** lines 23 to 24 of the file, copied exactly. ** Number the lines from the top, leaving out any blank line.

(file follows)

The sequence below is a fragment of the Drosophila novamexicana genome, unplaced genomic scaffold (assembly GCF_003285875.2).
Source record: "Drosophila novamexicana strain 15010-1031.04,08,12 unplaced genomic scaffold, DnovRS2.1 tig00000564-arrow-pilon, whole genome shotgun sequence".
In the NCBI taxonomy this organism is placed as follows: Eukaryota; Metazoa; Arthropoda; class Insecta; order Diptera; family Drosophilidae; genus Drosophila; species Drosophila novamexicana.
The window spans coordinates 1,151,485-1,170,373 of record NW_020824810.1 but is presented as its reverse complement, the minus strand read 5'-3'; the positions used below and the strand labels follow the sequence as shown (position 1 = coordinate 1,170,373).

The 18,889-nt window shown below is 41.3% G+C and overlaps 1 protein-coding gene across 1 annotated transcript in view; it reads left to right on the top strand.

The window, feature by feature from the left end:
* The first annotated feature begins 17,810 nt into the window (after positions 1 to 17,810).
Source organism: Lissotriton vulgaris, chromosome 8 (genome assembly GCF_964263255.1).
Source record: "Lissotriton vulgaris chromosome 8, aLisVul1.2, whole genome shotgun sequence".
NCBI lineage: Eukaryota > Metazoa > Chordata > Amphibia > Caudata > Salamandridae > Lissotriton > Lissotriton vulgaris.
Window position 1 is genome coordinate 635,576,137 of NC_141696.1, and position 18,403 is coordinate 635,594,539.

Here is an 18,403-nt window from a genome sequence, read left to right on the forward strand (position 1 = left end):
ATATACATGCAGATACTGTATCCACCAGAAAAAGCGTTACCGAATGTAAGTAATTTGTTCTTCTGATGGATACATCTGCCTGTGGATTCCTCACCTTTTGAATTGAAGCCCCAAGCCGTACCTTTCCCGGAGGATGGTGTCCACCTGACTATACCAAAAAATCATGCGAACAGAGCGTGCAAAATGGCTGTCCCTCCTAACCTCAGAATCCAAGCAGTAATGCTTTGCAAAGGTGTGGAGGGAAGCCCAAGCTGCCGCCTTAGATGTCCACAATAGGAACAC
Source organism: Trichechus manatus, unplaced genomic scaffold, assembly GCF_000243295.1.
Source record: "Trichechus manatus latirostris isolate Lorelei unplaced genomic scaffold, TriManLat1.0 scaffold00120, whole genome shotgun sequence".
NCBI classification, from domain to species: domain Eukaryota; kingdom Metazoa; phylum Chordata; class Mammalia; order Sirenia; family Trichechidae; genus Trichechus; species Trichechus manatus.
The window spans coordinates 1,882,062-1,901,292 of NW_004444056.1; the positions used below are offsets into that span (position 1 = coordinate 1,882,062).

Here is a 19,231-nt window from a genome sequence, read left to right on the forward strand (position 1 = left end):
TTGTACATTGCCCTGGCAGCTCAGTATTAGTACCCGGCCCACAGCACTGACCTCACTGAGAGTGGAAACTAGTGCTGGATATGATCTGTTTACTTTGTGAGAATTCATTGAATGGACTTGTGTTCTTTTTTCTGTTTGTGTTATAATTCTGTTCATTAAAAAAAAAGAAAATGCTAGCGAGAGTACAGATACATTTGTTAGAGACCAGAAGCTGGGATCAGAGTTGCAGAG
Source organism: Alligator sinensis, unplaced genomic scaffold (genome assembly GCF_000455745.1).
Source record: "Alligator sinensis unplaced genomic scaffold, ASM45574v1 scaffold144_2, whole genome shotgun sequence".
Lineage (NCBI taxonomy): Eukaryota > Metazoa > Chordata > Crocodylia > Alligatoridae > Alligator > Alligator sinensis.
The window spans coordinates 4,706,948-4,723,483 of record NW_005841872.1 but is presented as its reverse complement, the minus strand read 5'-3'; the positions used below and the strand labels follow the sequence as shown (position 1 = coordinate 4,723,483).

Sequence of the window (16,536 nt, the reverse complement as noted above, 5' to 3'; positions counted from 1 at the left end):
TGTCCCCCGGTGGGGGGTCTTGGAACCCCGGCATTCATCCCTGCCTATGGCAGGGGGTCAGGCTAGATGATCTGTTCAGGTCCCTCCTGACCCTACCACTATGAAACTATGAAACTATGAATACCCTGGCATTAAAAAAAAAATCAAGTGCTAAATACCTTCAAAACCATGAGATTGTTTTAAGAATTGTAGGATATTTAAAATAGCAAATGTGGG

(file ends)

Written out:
The window spans coordinates 4,706,948-4,723,483 of record NW_005841872.1 but is presented as its reverse complement, the minus strand read 5'-3'; the positions used below and the strand labels follow the sequence as shown (position 1 = coordinate 4,723,483).

Sequence of the window (16,536 nt, the reverse complement as noted above, 5' to 3'; positions counted from 1 at the left end):